Key additions: Nolan Carroll, Malcolm Jenkins, Chris Maragos, Mark Sanchez, Darren Sproles (via trade)
Key departures: Jason Avant, DeSean Jackson, Michael Vick
The Eagles offseason has definitely involved the biggest names. The most impactful move looked like it was going to be the addition of versatile running back Darren Sproles, acquired in a trade with the New Orleans Saints. The Eagles backfield already featured the guy that I (begrudgingly) consider to be the second best running back in the NFL in Shady McCoy. Even though Cowboys linebacker Sean Lee has shown a propensity to be able to contain McCoy, the addition of Sproles gives offensive guru Chip Kelly another toy to play with, and makes an already dangerous Eagles offense that much scarier (at least on paper). Additionally, expect Sproles to provide a lift in the return game.
Ah, but when first the Eagles giveth, the Eagles then taketh away. Quarterback Nick Foles might have another speedy target out of the backfield, but he no longer has the services of his speedy deep threat, wide receiver DeSean Jackson, who was released on Friday amid speculation about his ties to gangs. Fair or not, the perception is that Jackson is more trouble in the locker room and off the field than he’s worth for what he does on it. Jackson is coming off the best season of his career, hauling in 82 passes for 1,332 yards and 9 touchdowns. His departure is a significant blow to the Eagles offense, but truth be told, Jackson wasn’t much of a “Cowboy killer.” Since the beginning of the 2011 season, he hasn’t recorded a single 100-yard game against Dallas, nor has he scored a touchdown, averaging fewer than four catches and 50 yards per contest. Still, Orlando Scandrick and the boys likely won’t be sorry to see him go.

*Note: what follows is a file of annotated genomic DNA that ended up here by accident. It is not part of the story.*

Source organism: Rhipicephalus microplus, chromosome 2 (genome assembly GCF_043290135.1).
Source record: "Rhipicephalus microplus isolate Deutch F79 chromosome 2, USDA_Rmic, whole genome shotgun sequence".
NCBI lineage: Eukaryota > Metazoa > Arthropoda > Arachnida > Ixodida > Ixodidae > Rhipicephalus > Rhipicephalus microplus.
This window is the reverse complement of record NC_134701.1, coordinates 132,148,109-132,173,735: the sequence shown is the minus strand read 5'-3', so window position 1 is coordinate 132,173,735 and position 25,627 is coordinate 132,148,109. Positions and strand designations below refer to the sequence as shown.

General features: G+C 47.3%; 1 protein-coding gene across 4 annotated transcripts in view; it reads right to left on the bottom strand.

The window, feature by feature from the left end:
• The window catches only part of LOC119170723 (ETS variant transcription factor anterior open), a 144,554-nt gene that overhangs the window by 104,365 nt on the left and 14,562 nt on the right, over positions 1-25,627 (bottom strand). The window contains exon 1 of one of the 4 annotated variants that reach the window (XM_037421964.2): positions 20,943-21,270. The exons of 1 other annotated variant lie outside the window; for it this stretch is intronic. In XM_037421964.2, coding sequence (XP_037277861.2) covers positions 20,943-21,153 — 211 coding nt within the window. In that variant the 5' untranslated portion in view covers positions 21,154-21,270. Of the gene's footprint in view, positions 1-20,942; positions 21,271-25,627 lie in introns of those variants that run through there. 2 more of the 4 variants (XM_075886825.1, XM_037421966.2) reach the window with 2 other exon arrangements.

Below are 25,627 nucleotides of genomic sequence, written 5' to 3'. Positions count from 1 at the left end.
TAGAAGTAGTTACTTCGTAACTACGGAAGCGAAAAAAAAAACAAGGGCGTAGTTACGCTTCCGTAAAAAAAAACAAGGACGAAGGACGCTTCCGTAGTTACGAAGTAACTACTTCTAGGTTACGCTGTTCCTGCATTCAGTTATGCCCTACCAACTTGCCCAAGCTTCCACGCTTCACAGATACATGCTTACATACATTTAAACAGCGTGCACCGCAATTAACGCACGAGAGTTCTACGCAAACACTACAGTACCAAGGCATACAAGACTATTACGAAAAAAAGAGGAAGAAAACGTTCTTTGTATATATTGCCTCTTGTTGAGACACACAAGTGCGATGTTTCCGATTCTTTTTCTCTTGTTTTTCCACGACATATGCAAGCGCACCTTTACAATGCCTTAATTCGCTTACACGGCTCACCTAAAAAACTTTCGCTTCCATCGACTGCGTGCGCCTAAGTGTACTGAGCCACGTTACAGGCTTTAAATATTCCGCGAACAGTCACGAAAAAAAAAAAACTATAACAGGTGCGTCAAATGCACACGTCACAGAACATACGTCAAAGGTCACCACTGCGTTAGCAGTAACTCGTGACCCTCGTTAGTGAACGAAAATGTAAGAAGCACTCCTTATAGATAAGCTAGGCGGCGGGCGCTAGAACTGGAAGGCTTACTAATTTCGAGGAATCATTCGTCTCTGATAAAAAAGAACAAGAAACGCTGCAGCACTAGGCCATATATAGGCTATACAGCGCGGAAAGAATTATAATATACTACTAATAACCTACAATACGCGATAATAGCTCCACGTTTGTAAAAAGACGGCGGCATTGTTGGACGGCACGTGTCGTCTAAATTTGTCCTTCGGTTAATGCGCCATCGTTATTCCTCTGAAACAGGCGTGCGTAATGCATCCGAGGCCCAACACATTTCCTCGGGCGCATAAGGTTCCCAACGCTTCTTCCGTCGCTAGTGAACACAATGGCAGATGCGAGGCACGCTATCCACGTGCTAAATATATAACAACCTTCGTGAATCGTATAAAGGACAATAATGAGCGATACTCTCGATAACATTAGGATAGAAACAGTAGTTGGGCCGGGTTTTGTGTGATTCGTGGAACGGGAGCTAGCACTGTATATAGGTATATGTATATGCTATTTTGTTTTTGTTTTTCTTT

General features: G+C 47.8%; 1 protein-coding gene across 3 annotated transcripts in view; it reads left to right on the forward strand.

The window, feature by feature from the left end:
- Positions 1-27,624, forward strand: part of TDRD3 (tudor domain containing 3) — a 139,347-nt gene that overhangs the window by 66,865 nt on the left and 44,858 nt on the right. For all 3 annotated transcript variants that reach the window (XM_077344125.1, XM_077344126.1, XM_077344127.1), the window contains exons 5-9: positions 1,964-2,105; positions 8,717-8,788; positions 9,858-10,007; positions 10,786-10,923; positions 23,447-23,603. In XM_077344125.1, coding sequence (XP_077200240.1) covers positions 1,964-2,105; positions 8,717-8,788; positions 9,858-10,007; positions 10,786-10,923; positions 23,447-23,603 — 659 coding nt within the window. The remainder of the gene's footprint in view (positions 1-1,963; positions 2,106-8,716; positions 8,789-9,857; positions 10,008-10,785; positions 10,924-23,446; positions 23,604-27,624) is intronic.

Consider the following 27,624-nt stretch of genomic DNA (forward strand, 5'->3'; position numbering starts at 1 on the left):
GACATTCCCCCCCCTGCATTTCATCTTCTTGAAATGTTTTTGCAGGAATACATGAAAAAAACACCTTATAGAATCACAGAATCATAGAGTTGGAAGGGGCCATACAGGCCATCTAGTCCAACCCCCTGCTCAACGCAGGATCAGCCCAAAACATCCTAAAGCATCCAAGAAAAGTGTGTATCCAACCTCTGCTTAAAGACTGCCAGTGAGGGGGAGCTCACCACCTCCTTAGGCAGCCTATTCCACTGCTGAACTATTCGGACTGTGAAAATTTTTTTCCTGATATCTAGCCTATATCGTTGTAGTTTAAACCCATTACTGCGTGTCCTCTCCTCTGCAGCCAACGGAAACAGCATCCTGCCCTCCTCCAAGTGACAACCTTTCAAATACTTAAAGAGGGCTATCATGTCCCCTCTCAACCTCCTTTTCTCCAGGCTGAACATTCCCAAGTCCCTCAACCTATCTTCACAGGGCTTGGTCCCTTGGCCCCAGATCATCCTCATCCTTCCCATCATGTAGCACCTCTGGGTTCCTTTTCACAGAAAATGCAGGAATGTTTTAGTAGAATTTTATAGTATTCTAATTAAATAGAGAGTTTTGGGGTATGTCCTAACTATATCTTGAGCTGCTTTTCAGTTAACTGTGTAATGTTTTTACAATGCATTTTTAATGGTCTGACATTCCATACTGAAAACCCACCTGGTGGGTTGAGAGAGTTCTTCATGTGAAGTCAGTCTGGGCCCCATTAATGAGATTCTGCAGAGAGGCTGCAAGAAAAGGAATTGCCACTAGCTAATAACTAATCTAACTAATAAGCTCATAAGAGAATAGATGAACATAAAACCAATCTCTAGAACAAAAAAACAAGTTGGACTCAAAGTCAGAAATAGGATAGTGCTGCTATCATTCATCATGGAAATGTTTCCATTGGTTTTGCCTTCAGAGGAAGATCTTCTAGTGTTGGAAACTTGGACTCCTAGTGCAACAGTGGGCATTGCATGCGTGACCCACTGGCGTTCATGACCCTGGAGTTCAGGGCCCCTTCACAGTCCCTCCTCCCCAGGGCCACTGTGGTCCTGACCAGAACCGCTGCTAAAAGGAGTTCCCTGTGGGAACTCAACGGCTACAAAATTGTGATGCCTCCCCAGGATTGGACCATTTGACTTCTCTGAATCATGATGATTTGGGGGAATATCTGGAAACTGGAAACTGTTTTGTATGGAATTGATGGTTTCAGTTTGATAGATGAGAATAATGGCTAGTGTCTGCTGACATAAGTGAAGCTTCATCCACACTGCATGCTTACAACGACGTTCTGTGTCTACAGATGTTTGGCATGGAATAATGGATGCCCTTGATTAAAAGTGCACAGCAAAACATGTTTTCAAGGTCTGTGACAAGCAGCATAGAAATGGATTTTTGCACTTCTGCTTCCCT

Of their other wide receivers who were actually set to be free agents, the Eagles did re-sign both Riley Cooper and Jeremy Maclin, but parted ways with Jason Avant, a popular player amongst fans and teammates. Despite his strong locker room presence, a $4 million cap charge was too much for a 30-year-old receiver coming off a 38-catch season.
On defense, the Eagles upgraded their secondary, which was a major concern last season. Although they probably overpaid a bit for safety Malcolm Jenkins, he’s certainly a welcome replacement for last offseason’s free agent bust Patrick Chung. Former Dolphin cornerback Nolan Carroll is far from a superstar, but he’s another solid player and a good tackler, and should help solidify a shaky cornerback situation a little bit.
At (backup) quarterback, Philadelphia essentially traded Michael Vick to the New York Jets for Mark Sanchez, an upgrade in my humble opinion. I know that SOUNDS crazy, but Mark Sanchez is a better BACKUP quarterback to me than Michael Vick is. Despite an obvious decline in his skills, and continued regression as a passer, fascination continues to follow Vick wherever he goes. Most of Philadelphia seems to be on board with Foles (as they should be), but at the first sign of trouble, the whispers for Vick will come back, and probably not just from the fans (Vick is notoriously popular amongst players). In Sanchez, you have a young, but experienced, guy who is looking for a change of scenery and certainly isn’t going to cause any controversy amongst the fans or in the locker room. He is also quietly the owner of a career 4-2 record and 94.3 passer rating in the postseason. For all the Buttfumble jokes (“Buttfumble” is a proper noun, right?) the guy has been around the block and has won. You could do worse at the backup position.
An under the radar signing who could have a fairly large impact is former Seattle Seahawk safety Chris Maragos, who probably won’t see much time on defense, but the standout special teamer is expected to help shore up a leaky kick coverage unit.
This was an A- before Jackson’s release. It’s hard to imagine how much of a problem the Eagles thought he could become for them to decide to completely cut ties, so maybe they did the “right thing,” but without knowing the whole story, and just looking at it from purely a football standpoint, he’s going to be missed on the field. Otherwise, it’s hard to argue that the best team in last year’s NFC East didn’t separate themselves even further from the pack. The Eagles remain the team to beat in the division.